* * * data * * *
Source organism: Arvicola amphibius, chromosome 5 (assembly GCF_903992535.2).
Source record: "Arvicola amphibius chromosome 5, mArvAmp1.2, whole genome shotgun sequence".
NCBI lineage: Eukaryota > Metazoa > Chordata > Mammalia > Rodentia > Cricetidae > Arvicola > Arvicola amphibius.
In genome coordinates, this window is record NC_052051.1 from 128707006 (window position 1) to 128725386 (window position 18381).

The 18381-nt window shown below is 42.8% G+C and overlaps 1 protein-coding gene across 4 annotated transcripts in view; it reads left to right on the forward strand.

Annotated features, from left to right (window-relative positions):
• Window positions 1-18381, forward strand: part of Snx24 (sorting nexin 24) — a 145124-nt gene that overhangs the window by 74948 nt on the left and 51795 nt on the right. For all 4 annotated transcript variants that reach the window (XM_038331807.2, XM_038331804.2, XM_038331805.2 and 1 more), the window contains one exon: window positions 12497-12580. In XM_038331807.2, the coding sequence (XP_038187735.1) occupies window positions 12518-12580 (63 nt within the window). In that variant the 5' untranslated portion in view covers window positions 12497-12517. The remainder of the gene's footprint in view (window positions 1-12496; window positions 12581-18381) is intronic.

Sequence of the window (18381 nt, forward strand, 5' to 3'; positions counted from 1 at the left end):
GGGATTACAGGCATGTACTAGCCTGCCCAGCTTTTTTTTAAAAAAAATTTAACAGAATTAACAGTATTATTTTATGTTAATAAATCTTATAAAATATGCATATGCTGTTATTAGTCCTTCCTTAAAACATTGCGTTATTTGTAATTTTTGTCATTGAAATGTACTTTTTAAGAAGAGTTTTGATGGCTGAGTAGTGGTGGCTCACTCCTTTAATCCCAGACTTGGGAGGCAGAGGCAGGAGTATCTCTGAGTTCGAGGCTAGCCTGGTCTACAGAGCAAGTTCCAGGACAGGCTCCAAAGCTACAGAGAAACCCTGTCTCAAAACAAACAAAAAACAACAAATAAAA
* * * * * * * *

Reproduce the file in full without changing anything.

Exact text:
Source organism: Arvicola amphibius, chromosome 5 (assembly GCF_903992535.2).
Source record: "Arvicola amphibius chromosome 5, mArvAmp1.2, whole genome shotgun sequence".
NCBI lineage: Eukaryota > Metazoa > Chordata > Mammalia > Rodentia > Cricetidae > Arvicola > Arvicola amphibius.
In genome coordinates, this window is record NC_052051.1 from 128707006 (window position 1) to 128725386 (window position 18381).

The 18381-nt window shown below is 42.8% G+C and overlaps 1 protein-coding gene across 4 annotated transcripts in view; it reads left to right on the forward strand.

Annotated features, from left to right (window-relative positions):
• Window positions 1-18381, forward strand: part of Snx24 (sorting nexin 24) — a 145124-nt gene that overhangs the window by 74948 nt on the left and 51795 nt on the right. For all 4 annotated transcript variants that reach the window (XM_038331807.2, XM_038331804.2, XM_038331805.2 and 1 more), the window contains one exon: window positions 12497-12580. In XM_038331807.2, the coding sequence (XP_038187735.1) occupies window positions 12518-12580 (63 nt within the window). In that variant the 5' untranslated portion in view covers window positions 12497-12517. The remainder of the gene's footprint in view (window positions 1-12496; window positions 12581-18381) is intronic.

Sequence of the window (18381 nt, forward strand, 5' to 3'; positions counted from 1 at the left end):
GGGATTACAGGCATGTACTAGCCTGCCCAGCTTTTTTTTAAAAAAAATTTAACAGAATTAACAGTATTATTTTATGTTAATAAATCTTATAAAATATGCATATGCTGTTATTAGTCCTTCCTTAAAACATTGCGTTATTTGTAATTTTTGTCATTGAAATGTACTTTTTAAGAAGAGTTTTGATGGCTGAGTAGTGGTGGCTCACTCCTTTAATCCCAGACTTGGGAGGCAGAGGCAGGAGTATCTCTGAGTTCGAGGCTAGCCTGGTCTACAGAGCAAGTTCCAGGACAGGCTCCAAAGCTACAGAGAAACCCTGTCTCAAAACAAACAAAAAACAACAAATAAAA